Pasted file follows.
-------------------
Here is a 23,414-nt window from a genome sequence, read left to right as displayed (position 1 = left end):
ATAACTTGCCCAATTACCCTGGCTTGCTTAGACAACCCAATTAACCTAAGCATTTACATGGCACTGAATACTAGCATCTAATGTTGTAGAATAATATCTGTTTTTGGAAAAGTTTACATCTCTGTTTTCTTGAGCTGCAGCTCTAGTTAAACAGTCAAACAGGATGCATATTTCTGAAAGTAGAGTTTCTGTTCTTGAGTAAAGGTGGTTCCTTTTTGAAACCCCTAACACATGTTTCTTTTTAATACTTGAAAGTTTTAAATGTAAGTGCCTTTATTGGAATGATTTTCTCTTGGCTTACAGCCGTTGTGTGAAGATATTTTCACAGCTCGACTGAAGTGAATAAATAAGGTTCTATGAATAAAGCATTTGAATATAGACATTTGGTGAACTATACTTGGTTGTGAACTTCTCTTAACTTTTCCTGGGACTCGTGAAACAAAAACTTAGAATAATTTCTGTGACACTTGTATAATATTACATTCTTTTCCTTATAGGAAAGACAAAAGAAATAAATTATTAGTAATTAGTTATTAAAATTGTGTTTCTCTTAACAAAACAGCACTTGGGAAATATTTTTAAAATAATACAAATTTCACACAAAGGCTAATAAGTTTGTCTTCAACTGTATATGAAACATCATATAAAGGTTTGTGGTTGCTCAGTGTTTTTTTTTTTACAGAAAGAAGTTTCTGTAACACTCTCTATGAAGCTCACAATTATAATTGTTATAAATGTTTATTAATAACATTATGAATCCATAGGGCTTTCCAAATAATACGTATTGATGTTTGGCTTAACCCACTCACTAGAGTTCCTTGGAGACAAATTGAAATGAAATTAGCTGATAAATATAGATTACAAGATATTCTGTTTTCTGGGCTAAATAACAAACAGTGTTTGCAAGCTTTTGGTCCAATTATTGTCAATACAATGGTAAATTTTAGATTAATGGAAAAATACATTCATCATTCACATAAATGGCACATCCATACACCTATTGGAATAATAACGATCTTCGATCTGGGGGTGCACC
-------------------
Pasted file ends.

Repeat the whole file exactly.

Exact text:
Here is a 23,414-nt window from a genome sequence, read left to right as displayed (position 1 = left end):
ATAACTTGCCCAATTACCCTGGCTTGCTTAGACAACCCAATTAACCTAAGCATTTACATGGCACTGAATACTAGCATCTAATGTTGTAGAATAATATCTGTTTTTGGAAAAGTTTACATCTCTGTTTTCTTGAGCTGCAGCTCTAGTTAAACAGTCAAACAGGATGCATATTTCTGAAAGTAGAGTTTCTGTTCTTGAGTAAAGGTGGTTCCTTTTTGAAACCCCTAACACATGTTTCTTTTTAATACTTGAAAGTTTTAAATGTAAGTGCCTTTATTGGAATGATTTTCTCTTGGCTTACAGCCGTTGTGTGAAGATATTTTCACAGCTCGACTGAAGTGAATAAATAAGGTTCTATGAATAAAGCATTTGAATATAGACATTTGGTGAACTATACTTGGTTGTGAACTTCTCTTAACTTTTCCTGGGACTCGTGAAACAAAAACTTAGAATAATTTCTGTGACACTTGTATAATATTACATTCTTTTCCTTATAGGAAAGACAAAAGAAATAAATTATTAGTAATTAGTTATTAAAATTGTGTTTCTCTTAACAAAACAGCACTTGGGAAATATTTTTAAAATAATACAAATTTCACACAAAGGCTAATAAGTTTGTCTTCAACTGTATATGAAACATCATATAAAGGTTTGTGGTTGCTCAGTGTTTTTTTTTTTACAGAAAGAAGTTTCTGTAACACTCTCTATGAAGCTCACAATTATAATTGTTATAAATGTTTATTAATAACATTATGAATCCATAGGGCTTTCCAAATAATACGTATTGATGTTTGGCTTAACCCACTCACTAGAGTTCCTTGGAGACAAATTGAAATGAAATTAGCTGATAAATATAGATTACAAGATATTCTGTTTTCTGGGCTAAATAACAAACAGTGTTTGCAAGCTTTTGGTCCAATTATTGTCAATACAATGGTAAATTTTAGATTAATGGAAAAATACATTCATCATTCACATAAATGGCACATCCATACACCTATTGGAATAATAACGATCTTCGATCTGGGGGTGCACC